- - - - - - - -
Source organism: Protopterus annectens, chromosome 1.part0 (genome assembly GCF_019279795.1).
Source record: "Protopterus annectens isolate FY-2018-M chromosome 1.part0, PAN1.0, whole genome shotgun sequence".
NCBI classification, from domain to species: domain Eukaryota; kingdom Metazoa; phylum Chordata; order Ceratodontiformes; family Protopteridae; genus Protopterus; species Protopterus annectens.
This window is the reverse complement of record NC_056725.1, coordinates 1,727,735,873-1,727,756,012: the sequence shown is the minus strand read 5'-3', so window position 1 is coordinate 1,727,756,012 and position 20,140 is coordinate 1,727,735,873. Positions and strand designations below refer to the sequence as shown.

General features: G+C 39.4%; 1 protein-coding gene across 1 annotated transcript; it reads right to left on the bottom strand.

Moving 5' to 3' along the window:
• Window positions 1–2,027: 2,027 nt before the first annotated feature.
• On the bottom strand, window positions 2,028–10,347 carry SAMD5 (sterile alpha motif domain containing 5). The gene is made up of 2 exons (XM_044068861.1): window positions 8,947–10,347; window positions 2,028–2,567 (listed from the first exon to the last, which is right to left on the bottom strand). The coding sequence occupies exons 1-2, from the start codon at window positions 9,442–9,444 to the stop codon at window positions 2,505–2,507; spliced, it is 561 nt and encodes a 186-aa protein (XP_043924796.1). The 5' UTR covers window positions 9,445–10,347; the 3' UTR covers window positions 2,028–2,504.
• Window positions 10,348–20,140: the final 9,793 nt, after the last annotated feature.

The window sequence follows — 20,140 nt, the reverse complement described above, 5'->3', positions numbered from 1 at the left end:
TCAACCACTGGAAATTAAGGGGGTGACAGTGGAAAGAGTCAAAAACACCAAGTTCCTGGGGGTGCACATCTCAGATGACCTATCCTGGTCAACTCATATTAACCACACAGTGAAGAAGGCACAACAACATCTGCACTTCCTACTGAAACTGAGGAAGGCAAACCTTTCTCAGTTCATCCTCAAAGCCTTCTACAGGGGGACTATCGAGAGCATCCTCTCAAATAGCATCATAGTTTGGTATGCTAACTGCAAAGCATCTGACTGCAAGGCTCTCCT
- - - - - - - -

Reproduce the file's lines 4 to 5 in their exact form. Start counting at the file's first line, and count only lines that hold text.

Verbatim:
This window is the reverse complement of record NC_056725.1, coordinates 1,727,735,873-1,727,756,012: the sequence shown is the minus strand read 5'-3', so window position 1 is coordinate 1,727,756,012 and position 20,140 is coordinate 1,727,735,873. Positions and strand designations below refer to the sequence as shown.

General features: G+C 39.4%; 1 protein-coding gene across 1 annotated transcript; it reads right to left on the bottom strand.